Black voters are disproportionately burdened by long lines at the polls. A recent study...found that residents of entirely-Black neighborhoods waited 29% longer to vote and were 74% more likely to spend more than 30 minutes at their polling place than residents of all white neighborhoods. This disproportionate wait-time problem means the risks of voting in-person during community transmission of COVID-19 will fall more heavily on Black voters.

Thus, in addition to the undue burden on the right to vote that plaintiffs assert with respect to all voters, the complaint alleges that African-Americans, based on race and historical socio-economic differences, will be deprived of an equal voting opportunities in violation of the Voting Rights Act.

Mail-in Voting Safeguards

The plaintiffs devote several pages to list the many safeguards that CT already has in place for absentee voting. There is a mandate that individual voters sign a form, under penalty of perjury, on an inner envelope. There are secure methods for casting the vote, including drop boxes for in-person submission that allows voters to maintain social distancing. The state has inspection and rejection procedures in place, along with severe criminal penalties for anyone who commits voter fraud.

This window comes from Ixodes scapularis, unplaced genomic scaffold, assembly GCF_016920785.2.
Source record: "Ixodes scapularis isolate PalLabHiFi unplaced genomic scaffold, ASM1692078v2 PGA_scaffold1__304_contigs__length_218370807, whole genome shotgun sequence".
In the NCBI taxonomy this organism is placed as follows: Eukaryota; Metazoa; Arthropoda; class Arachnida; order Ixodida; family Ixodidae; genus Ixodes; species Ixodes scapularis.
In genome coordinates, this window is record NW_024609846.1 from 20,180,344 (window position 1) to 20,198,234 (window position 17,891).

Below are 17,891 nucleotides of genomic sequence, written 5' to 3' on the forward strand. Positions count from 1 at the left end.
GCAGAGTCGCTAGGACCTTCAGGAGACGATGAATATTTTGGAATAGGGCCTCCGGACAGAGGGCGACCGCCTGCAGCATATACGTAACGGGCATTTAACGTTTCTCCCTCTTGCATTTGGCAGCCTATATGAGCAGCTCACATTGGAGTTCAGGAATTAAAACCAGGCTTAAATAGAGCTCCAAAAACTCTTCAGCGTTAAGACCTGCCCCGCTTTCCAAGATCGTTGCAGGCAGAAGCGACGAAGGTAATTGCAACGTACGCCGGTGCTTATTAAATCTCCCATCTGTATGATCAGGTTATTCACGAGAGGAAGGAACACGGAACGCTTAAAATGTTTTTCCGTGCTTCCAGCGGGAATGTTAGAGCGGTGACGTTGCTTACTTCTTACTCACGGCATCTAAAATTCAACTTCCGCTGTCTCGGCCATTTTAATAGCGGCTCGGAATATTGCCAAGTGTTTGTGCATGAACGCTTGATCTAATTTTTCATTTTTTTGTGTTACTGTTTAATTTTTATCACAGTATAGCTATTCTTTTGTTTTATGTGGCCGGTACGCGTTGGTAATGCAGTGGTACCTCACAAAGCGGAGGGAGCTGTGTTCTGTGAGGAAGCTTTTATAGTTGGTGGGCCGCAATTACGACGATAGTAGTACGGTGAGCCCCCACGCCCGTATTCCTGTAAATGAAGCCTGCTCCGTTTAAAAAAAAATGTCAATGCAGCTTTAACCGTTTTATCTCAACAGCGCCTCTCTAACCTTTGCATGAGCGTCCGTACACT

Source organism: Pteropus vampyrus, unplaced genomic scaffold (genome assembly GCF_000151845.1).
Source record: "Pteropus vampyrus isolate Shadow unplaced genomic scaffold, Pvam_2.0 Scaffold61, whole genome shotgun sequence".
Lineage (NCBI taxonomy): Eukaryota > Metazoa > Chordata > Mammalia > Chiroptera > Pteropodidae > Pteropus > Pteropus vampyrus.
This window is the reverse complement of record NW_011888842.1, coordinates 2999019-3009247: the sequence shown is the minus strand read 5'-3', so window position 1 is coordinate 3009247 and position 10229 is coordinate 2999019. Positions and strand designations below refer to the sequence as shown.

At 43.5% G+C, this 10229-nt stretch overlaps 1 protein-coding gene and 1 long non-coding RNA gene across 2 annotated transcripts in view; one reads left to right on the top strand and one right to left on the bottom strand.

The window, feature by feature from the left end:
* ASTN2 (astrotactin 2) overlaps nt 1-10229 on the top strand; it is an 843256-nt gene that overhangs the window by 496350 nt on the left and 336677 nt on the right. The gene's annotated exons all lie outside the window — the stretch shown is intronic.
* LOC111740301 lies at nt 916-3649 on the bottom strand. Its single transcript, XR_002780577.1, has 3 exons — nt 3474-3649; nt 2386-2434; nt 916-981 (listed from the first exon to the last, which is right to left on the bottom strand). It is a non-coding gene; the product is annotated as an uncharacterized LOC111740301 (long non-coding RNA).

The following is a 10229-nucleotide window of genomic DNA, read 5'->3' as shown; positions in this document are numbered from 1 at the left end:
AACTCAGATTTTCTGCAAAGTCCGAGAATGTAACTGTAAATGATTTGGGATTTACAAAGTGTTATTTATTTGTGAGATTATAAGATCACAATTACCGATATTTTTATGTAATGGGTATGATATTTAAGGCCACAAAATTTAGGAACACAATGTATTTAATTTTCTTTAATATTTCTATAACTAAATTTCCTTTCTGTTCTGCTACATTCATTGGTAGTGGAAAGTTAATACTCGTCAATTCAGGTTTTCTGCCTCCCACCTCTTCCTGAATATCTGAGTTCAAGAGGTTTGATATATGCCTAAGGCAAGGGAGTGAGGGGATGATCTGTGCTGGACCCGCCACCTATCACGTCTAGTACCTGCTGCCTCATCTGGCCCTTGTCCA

Insofar as it relates to CT's Democratic leadership, the recitation of those safeguards hardly seems necessary. In a May 20 Executive Order declaring that all state voters will have the right to vote with a mail-in ballots during the state's August primary elections due to the pandemic, CT's Democratic Governor Ned Lamont wrote that "absentee voting offers a proven method of secure voting that reduces the risk of COVID-19 transmission by allowing individuals to vote by mail and by reducing the density of in-person voting at [the] polling place."

One suspects the accomplished ACLU attorneys devoted a portion of their complaint to safeguards to counter the GOP's and President Trump's "Big Lie" about absentee ballot fraud. Indeed, four Republican candidates who are part of a group called "Fight Voter Fraud" filed a separate lawsuit which seeks to challenge Gov. Lamont's Executive Order permitting universal VBM balloting during the state's August primary.